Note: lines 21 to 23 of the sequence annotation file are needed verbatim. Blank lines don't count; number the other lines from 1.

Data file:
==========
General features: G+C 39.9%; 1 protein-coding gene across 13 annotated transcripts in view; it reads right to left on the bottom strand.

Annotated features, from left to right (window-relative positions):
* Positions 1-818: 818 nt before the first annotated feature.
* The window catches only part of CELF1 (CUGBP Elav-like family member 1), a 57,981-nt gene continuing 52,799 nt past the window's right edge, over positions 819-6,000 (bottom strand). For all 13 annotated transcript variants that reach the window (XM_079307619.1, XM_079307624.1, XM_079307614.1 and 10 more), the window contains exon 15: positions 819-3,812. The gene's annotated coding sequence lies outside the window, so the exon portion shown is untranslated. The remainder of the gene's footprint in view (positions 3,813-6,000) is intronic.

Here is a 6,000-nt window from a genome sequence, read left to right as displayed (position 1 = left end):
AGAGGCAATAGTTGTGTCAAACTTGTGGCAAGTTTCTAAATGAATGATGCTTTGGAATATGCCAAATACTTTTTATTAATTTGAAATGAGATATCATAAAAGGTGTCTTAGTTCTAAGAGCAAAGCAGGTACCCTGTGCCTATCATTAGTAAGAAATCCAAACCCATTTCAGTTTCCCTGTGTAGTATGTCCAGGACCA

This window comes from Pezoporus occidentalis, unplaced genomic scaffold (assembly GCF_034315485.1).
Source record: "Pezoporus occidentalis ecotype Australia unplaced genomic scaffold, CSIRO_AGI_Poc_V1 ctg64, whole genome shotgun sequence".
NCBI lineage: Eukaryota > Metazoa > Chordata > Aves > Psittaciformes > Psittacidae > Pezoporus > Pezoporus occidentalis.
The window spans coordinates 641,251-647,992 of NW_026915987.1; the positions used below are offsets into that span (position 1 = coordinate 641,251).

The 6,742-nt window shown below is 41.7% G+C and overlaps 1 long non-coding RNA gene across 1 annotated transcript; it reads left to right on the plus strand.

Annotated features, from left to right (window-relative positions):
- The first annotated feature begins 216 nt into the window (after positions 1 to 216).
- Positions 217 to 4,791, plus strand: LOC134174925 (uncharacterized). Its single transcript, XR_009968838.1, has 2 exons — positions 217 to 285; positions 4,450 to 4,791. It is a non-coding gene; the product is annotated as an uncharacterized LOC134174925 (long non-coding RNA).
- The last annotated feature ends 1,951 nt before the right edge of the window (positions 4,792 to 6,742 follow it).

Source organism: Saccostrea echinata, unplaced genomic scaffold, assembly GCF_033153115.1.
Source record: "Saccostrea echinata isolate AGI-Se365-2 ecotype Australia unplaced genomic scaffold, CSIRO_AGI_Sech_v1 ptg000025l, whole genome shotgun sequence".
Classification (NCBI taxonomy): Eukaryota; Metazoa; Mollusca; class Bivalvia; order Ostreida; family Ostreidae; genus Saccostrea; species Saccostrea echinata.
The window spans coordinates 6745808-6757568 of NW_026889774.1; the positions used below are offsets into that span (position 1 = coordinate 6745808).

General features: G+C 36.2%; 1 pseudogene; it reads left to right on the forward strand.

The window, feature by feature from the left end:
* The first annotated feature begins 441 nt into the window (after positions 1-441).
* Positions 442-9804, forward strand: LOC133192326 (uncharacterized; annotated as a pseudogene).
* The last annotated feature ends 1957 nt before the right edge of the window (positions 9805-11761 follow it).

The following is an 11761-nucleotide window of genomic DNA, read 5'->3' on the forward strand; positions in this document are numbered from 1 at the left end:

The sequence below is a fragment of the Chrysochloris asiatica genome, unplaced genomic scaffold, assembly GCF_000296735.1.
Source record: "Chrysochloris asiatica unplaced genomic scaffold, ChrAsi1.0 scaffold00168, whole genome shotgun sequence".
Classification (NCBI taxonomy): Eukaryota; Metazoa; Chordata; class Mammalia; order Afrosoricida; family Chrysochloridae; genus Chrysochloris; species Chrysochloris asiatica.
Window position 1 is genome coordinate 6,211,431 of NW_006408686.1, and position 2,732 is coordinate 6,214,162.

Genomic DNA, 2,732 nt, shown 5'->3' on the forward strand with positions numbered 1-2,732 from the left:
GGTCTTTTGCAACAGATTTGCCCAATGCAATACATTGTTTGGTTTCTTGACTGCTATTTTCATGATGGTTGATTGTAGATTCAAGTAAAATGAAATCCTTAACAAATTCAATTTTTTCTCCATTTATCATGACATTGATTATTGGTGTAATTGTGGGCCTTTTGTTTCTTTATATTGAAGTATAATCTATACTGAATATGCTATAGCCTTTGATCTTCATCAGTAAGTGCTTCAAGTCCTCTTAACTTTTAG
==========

The window, feature by feature from the left end:
* The first annotated feature begins 441 nt into the window (after positions 1-441).
* Positions 442-9804, forward strand: LOC133192326 (uncharacterized; annotated as a pseudogene).